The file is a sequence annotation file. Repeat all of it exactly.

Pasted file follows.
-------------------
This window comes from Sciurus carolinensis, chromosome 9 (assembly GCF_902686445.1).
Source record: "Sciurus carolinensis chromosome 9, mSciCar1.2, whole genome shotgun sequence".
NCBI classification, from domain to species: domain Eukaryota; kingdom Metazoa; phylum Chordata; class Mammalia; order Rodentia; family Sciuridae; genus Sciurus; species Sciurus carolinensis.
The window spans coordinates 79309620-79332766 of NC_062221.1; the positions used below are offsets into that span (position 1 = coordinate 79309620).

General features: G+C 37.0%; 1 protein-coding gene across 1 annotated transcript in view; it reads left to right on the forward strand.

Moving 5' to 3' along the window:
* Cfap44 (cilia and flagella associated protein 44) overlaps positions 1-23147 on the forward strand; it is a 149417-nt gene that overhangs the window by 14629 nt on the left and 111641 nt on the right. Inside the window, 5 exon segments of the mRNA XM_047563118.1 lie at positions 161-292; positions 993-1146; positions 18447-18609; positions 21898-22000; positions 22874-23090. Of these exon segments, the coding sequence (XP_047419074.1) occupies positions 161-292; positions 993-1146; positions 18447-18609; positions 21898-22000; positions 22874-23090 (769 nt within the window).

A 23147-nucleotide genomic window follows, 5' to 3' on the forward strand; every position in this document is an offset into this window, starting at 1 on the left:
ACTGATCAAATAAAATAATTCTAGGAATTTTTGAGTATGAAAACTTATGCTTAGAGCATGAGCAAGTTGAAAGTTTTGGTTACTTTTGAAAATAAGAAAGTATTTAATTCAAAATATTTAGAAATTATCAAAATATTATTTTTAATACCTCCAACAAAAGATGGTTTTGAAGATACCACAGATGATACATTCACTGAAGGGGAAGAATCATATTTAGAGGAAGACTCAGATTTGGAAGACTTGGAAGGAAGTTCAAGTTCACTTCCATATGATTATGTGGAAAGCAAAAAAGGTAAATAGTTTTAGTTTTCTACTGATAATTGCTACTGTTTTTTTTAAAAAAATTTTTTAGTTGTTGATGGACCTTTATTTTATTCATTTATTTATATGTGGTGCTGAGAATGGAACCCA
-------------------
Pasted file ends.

This window comes from Sciurus carolinensis, chromosome 9 (assembly GCF_902686445.1).
Source record: "Sciurus carolinensis chromosome 9, mSciCar1.2, whole genome shotgun sequence".
NCBI classification, from domain to species: domain Eukaryota; kingdom Metazoa; phylum Chordata; class Mammalia; order Rodentia; family Sciuridae; genus Sciurus; species Sciurus carolinensis.
The window spans coordinates 79309620-79332766 of NC_062221.1; the positions used below are offsets into that span (position 1 = coordinate 79309620).

General features: G+C 37.0%; 1 protein-coding gene across 1 annotated transcript in view; it reads left to right on the forward strand.

Moving 5' to 3' along the window:
* Cfap44 (cilia and flagella associated protein 44) overlaps positions 1-23147 on the forward strand; it is a 149417-nt gene that overhangs the window by 14629 nt on the left and 111641 nt on the right. Inside the window, 5 exon segments of the mRNA XM_047563118.1 lie at positions 161-292; positions 993-1146; positions 18447-18609; positions 21898-22000; positions 22874-23090. Of these exon segments, the coding sequence (XP_047419074.1) occupies positions 161-292; positions 993-1146; positions 18447-18609; positions 21898-22000; positions 22874-23090 (769 nt within the window).

A 23147-nucleotide genomic window follows, 5' to 3' on the forward strand; every position in this document is an offset into this window, starting at 1 on the left:
ACTGATCAAATAAAATAATTCTAGGAATTTTTGAGTATGAAAACTTATGCTTAGAGCATGAGCAAGTTGAAAGTTTTGGTTACTTTTGAAAATAAGAAAGTATTTAATTCAAAATATTTAGAAATTATCAAAATATTATTTTTAATACCTCCAACAAAAGATGGTTTTGAAGATACCACAGATGATACATTCACTGAAGGGGAAGAATCATATTTAGAGGAAGACTCAGATTTGGAAGACTTGGAAGGAAGTTCAAGTTCACTTCCATATGATTATGTGGAAAGCAAAAAAGGTAAATAGTTTTAGTTTTCTACTGATAATTGCTACTGTTTTTTTTAAAAAAATTTTTTAGTTGTTGATGGACCTTTATTTTATTCATTTATTTATATGTGGTGCTGAGAATGGAACCCA